Aquaculture in Artas
Maximising the use of limited space and water resources through integration of sustainable, manure fertilised aquaculture projects in irrigation cisterns
Artas is a small agricultural village just a few valleys away from our base in Beit Sahour. One thing which sets Artas apart from many Palestinian villages is that it is blessed with a permanent spring, which has nourished the farmland with ample fresh water since the Iron Age. The water resource provided by the spring is shared by the farming community in a manner which has remained unchanged for genarations: The spring feeds into a canal which passes through the whole valley; farmers in the valley have access to the spring water on a rotational basis, usually for about 12 hours every 10 days, which they control by small sluice gates in the canal. Each farmer has a cistern on their land which they fill up with this water, and then use this stored water to irrigate their fields the rest of the time.
Over the last couple of years, Bustan Qaraaqa has built up a relationship with several farmers in Artas through a variety of activities including tree planting and sustainable design consultancy. We were able to further develop this relationship by implementing a project to develop sustainable aquaculture in irrigation cisterns in Artas. This project has been funded in part by Bustan Qaraaqa, and in part by individual and corporate donations.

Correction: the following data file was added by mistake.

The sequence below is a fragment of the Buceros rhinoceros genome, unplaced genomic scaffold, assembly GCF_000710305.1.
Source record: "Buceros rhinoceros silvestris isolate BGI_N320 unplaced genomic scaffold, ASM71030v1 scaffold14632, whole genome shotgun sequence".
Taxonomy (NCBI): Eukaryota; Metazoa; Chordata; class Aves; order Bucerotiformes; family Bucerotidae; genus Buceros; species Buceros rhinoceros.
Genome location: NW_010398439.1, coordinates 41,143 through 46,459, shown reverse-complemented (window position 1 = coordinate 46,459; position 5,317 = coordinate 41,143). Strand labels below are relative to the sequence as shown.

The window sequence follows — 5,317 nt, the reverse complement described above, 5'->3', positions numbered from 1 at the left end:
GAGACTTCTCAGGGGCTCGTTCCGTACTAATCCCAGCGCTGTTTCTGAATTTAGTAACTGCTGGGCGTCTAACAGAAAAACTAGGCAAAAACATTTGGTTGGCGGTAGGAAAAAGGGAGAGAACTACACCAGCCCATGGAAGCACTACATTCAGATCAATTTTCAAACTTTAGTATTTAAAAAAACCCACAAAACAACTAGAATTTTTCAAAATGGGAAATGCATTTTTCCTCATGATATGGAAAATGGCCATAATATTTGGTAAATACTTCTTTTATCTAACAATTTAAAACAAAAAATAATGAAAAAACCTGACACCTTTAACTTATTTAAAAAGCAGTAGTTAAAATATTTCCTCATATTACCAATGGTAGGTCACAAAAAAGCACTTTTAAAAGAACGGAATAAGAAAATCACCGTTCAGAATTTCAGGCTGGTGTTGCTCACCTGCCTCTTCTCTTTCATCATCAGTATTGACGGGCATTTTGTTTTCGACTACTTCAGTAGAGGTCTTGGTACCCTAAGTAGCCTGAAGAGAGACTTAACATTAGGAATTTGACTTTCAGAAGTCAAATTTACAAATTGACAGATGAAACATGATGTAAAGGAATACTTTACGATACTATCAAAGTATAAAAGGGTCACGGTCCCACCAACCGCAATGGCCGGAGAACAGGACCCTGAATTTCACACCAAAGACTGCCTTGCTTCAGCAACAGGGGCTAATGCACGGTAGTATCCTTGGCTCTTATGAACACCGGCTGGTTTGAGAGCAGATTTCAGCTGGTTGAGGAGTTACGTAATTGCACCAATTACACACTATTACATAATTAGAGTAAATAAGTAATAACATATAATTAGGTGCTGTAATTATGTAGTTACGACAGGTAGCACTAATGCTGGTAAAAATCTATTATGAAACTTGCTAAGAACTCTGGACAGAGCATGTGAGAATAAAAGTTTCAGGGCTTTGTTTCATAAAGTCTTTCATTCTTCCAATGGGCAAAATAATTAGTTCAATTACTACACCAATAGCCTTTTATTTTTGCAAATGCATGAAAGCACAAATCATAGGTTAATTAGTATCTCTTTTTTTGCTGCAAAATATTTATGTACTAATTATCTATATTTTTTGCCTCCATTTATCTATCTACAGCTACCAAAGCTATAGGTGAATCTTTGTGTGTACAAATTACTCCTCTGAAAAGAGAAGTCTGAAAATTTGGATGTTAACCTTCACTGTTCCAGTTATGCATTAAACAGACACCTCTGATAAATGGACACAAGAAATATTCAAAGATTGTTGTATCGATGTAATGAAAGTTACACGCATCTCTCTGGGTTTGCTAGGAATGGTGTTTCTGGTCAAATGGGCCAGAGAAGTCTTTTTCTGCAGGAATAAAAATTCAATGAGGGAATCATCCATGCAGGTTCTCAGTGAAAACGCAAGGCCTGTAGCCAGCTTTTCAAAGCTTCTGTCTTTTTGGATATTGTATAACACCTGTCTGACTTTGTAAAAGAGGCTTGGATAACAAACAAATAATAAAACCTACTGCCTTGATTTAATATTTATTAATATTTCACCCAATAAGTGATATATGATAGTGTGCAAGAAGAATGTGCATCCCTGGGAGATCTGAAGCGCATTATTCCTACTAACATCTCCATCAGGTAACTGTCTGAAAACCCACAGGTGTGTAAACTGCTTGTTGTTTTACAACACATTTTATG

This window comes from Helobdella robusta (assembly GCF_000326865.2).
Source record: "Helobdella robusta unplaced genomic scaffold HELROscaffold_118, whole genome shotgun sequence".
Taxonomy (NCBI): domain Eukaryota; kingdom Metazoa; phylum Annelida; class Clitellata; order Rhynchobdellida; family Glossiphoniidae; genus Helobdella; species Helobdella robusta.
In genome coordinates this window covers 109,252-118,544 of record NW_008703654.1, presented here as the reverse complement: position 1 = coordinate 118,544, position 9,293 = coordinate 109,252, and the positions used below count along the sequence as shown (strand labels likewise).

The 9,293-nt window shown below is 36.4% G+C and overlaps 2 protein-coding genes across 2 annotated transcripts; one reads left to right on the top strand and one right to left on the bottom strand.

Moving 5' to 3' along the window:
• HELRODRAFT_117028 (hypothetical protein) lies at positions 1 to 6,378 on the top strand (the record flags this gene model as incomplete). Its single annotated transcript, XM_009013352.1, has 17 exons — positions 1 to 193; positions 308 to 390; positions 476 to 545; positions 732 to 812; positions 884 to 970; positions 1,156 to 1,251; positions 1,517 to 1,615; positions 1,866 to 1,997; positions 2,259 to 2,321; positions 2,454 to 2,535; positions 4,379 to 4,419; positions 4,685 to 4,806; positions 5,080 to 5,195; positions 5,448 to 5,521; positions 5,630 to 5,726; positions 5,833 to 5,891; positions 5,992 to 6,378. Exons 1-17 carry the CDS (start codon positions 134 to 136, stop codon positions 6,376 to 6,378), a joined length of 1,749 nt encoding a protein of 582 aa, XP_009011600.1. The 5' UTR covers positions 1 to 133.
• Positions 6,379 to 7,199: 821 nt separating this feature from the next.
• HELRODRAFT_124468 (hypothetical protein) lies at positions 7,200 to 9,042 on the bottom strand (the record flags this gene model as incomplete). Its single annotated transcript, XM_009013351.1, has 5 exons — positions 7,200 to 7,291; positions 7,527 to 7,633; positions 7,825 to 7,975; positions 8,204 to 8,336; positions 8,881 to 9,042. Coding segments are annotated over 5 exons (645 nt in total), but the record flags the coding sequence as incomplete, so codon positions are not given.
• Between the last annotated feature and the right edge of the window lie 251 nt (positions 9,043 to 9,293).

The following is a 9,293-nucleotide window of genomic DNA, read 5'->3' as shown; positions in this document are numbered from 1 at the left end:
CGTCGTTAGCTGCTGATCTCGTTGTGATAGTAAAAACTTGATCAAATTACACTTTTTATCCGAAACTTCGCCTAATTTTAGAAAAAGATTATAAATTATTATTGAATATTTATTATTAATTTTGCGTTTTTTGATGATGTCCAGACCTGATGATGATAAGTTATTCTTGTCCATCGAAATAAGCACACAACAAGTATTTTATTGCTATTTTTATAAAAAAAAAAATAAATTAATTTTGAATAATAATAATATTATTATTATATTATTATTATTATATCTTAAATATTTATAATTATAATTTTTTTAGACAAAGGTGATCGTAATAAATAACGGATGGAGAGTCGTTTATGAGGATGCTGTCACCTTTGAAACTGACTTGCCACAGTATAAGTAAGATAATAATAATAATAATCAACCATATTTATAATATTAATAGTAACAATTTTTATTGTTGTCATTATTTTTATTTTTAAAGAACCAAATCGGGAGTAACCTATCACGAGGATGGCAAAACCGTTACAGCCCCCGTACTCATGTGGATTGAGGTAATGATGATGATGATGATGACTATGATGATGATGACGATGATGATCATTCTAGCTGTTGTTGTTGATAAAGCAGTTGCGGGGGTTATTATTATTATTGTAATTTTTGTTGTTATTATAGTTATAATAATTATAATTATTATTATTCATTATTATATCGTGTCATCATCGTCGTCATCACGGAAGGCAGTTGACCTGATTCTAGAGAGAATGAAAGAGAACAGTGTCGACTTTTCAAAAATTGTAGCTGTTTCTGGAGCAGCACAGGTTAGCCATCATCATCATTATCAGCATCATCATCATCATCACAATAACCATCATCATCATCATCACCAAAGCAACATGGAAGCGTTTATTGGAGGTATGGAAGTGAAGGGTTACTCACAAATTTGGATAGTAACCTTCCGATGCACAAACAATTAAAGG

We started this project in August 2010; conducting socioeconomic interviews, collecting water quality and water use data, and desigining a management schedule for cisterns used for aquaculture. We also prepared and delivered a series of workshops during Autumn 2010, and were able to bring 600 common carp Cyprinus carpio to Artas from the Dor research facility in Israel during early November 2010. These fish were distributed between six particpants’ cisterns, and have been growing since then.
Since stocking the fish we have conducted a few follow up vists to ensure that everything is running smoothly; most recently we delivered fish traps to participants so that they may capture some fish and check them for health and growth. We shall be visiting fairly regularly over the next couple of months as some of the larger fish should be fairly close to harvest size. We will also try to ensure that conditions will be right to encourage reproduction in the spring so that the project can not only sustain itself, but also provide fingerlings with which other farmers can replicate the idea.